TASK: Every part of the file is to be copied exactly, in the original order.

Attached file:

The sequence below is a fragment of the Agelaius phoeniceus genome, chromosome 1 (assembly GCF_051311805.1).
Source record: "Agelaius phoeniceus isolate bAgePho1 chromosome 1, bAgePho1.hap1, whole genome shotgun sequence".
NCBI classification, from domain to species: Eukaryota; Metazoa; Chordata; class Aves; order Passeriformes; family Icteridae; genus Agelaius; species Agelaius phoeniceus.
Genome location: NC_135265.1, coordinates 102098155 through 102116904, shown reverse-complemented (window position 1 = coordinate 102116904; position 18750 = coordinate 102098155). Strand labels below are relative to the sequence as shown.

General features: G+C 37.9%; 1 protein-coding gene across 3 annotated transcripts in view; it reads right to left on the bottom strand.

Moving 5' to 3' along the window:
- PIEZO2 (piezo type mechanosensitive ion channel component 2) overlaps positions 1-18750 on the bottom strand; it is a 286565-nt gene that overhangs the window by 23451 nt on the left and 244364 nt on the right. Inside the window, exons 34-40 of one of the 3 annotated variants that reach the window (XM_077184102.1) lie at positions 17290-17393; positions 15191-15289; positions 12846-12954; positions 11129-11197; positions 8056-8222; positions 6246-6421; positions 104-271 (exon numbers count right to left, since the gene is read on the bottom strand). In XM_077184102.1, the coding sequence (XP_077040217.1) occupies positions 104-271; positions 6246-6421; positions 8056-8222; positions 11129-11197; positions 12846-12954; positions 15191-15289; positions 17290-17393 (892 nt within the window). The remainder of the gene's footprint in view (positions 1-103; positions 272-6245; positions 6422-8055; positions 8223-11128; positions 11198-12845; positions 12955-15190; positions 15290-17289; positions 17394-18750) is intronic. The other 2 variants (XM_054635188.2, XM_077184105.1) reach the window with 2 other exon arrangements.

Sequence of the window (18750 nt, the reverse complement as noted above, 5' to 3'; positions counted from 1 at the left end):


The sequence below is a fragment of the Agelaius phoeniceus genome, chromosome 1 (assembly GCF_051311805.1).
Source record: "Agelaius phoeniceus isolate bAgePho1 chromosome 1, bAgePho1.hap1, whole genome shotgun sequence".
NCBI classification, from domain to species: Eukaryota; Metazoa; Chordata; class Aves; order Passeriformes; family Icteridae; genus Agelaius; species Agelaius phoeniceus.
Genome location: NC_135265.1, coordinates 102098155 through 102116904, shown reverse-complemented (window position 1 = coordinate 102116904; position 18750 = coordinate 102098155). Strand labels below are relative to the sequence as shown.

General features: G+C 37.9%; 1 protein-coding gene across 3 annotated transcripts in view; it reads right to left on the bottom strand.

Moving 5' to 3' along the window:
- PIEZO2 (piezo type mechanosensitive ion channel component 2) overlaps positions 1-18750 on the bottom strand; it is a 286565-nt gene that overhangs the window by 23451 nt on the left and 244364 nt on the right. Inside the window, exons 34-40 of one of the 3 annotated variants that reach the window (XM_077184102.1) lie at positions 17290-17393; positions 15191-15289; positions 12846-12954; positions 11129-11197; positions 8056-8222; positions 6246-6421; positions 104-271 (exon numbers count right to left, since the gene is read on the bottom strand). In XM_077184102.1, the coding sequence (XP_077040217.1) occupies positions 104-271; positions 6246-6421; positions 8056-8222; positions 11129-11197; positions 12846-12954; positions 15191-15289; positions 17290-17393 (892 nt within the window). The remainder of the gene's footprint in view (positions 1-103; positions 272-6245; positions 6422-8055; positions 8223-11128; positions 11198-12845; positions 12955-15190; positions 15290-17289; positions 17394-18750) is intronic. The other 2 variants (XM_054635188.2, XM_077184105.1) reach the window with 2 other exon arrangements.

Sequence of the window (18750 nt, the reverse complement as noted above, 5' to 3'; positions counted from 1 at the left end):